Filmmaker Reflects On 'Waltz With Bashir' Reception
When Israeli filmmaker Ari Folman set out to make the animated documentary Waltz With Bashir, his father warned him not to do it.
The movie documents Folman's effort to fill in the holes and piece together his unit's role in the massacre of Palestinians at the Sabra and Chatila refugee camps during Israel's 1982 invasion of Lebanon and the siege of Beirut. Israel's Lebanese Christian allies, the Christian Phalangists, killed the refugees, but Israeli generals engineered it and Israeli soldiers — like Folman — assisted them.
Folman tells NPR's Robert Siegel that his father said "everyone would be furious" about the film, which does not offer a heroic view of the Israeli Army, and that Folman would be "hounded by the government for years."
But Folman went forward with it — as sort of a way of rebelling, he says — in part to convince teenagers to stay away from war.
"For me, it was very essential to bring young audiences to the theaters to watch the film because I thought that if this film could influence even one teenager making the decision not to go the war, it doesn't matter where I did my job, I earned it," Folman says. "All wars are useless ... and sometimes in films we tend to glorify them by making all of those great characters and they show you it's all about bravery and brotherhood of man. And I don't believe in that."
Folman specifically used animation to tell the story, he says, because it gave him creative freedom to move from one dimension to another — "from reality to dreams to subconscious issues to hallucinations to drug influences to war, which is probably the most surreal thing on earth," he says.
An emotion that's depicted strongly in the movie is a sense of fear among the Israeli soldiers.
"You're very young and you're totally clueless," Folman says. "The fear is that you don't know if you'll live the next day. And you don't have any decisions that can change it."
Along with reconstructing memory, one of the main points of the movie is chronology, Folman says. During the mass killings, Israeli soldiers like Folman launched flares to assist the Christian Phalangists.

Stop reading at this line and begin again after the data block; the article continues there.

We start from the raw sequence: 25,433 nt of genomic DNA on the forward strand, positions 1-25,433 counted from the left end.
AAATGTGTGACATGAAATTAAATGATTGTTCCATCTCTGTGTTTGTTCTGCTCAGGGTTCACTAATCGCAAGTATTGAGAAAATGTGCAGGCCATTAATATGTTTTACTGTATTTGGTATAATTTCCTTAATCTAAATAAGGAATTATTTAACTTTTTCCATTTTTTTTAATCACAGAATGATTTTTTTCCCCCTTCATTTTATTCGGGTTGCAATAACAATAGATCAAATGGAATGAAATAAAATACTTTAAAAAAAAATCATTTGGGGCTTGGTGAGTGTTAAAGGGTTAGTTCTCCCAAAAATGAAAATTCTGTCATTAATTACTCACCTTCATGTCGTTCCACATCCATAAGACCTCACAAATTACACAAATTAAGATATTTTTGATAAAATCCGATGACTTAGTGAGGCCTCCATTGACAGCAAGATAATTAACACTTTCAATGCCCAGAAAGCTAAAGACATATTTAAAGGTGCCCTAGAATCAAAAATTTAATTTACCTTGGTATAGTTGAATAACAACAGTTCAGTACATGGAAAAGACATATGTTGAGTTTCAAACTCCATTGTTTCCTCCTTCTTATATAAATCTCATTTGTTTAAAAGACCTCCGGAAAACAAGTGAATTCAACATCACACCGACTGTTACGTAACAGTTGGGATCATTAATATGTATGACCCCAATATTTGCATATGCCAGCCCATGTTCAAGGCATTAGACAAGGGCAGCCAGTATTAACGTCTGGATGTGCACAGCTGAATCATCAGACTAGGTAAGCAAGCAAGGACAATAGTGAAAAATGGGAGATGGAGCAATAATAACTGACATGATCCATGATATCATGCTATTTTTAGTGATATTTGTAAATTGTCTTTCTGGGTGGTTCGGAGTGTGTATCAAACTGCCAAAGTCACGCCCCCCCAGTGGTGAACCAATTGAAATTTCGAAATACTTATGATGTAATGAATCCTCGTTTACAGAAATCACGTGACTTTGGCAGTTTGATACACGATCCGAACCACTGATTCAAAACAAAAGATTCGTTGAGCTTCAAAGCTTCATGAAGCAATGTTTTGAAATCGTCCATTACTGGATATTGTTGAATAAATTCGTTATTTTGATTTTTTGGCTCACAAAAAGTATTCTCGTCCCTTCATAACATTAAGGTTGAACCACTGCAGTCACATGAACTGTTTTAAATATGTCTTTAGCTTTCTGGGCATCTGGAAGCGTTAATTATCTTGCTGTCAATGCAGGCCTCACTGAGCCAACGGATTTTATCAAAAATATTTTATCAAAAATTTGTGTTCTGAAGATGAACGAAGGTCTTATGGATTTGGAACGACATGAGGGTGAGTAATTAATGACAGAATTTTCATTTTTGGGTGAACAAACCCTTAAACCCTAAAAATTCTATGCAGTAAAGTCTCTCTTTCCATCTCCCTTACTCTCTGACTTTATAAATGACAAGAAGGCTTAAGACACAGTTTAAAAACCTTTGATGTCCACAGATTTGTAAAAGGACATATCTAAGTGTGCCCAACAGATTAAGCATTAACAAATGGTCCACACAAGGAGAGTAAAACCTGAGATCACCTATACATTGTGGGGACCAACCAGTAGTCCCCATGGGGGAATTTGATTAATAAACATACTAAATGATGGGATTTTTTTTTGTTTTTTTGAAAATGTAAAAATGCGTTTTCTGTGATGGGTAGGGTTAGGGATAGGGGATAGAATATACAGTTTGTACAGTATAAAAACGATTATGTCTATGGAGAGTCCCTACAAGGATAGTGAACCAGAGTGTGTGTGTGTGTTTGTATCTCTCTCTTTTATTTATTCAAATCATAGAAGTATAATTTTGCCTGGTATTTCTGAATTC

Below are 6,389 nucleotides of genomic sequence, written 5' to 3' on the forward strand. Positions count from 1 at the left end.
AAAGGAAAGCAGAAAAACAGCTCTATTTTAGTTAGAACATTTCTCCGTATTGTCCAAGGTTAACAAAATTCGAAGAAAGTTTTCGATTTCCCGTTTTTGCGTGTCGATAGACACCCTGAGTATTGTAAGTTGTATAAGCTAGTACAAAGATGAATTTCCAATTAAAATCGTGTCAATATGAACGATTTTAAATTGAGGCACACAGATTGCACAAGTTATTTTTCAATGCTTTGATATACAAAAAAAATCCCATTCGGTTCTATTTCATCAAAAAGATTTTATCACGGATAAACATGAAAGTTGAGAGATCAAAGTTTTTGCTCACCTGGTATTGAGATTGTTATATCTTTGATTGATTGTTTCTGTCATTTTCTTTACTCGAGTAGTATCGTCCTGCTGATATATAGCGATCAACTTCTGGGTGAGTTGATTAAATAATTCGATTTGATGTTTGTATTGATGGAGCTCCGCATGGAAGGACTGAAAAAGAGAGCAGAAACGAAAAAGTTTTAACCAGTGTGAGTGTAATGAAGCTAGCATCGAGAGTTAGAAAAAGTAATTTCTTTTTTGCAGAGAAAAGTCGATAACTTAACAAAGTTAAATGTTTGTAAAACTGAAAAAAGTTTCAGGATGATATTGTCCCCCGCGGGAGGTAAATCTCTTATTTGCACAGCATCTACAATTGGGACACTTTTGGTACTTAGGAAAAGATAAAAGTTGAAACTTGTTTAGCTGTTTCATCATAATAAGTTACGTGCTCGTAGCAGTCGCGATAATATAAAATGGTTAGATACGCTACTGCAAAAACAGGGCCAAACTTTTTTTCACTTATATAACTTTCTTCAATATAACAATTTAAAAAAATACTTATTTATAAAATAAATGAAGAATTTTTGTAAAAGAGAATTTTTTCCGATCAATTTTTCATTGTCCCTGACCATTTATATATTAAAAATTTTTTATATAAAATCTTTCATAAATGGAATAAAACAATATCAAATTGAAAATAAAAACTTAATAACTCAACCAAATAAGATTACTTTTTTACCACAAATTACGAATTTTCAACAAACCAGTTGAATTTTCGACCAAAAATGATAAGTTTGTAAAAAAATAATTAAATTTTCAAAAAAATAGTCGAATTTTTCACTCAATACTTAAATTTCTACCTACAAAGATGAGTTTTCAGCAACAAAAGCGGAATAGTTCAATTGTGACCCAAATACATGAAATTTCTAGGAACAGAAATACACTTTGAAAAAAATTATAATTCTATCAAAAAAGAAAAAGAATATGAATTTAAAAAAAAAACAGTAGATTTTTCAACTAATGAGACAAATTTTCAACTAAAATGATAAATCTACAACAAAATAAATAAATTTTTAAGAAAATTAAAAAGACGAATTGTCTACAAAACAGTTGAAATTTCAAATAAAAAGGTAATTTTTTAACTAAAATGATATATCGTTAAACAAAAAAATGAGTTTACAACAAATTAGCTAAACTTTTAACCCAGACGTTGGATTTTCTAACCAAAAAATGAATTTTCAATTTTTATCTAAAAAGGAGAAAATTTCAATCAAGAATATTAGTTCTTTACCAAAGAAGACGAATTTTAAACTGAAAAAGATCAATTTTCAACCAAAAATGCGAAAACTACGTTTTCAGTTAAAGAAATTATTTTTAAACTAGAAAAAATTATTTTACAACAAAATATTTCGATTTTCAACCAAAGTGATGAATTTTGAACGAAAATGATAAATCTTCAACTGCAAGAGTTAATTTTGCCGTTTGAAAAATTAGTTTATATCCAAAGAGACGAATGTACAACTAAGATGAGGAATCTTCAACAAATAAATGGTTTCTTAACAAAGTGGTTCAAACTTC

"For us what happened during the massacre in the camp was something that was taken out of our systems because we are not eyewitnessing it," Folman says. "We did ourselves an easy life by saying we didn't know that it was going on. The responsibility was much more a government issue, and us as common soldiers, we were clueless."
But when did the Israeli soldiers realize their role in the massacres? This is something Folman aimed to address.
"When do you realize everything you hear and see ... second- and third-hand information, when do you put everything into one frame and you say, 'OK, there is something very bad, there is mass murder going on just around the hill,'" he says. "And then what do you do in order to prevent it? It's more about chronology of events than about anything else."
To Folman's surprise, the film was received "too well" in Israel.
"I was expecting at least a kind of debate — at least a controversy, something," Folman says. "And then I was hugged dearly by all of the political spectrum, the government took it as a project and they keep sending the film all over the world on their expense. I considered myself this really cool rebel and now I'm the government's darling, so it's kind of problematic for me."
He says the experience shows that Israel is a tolerant country and "in Israel you can say whatever you like." And he kind of enjoys the attention.
"In a way I'm sorry that my father doesn't live to see it," Folman says.
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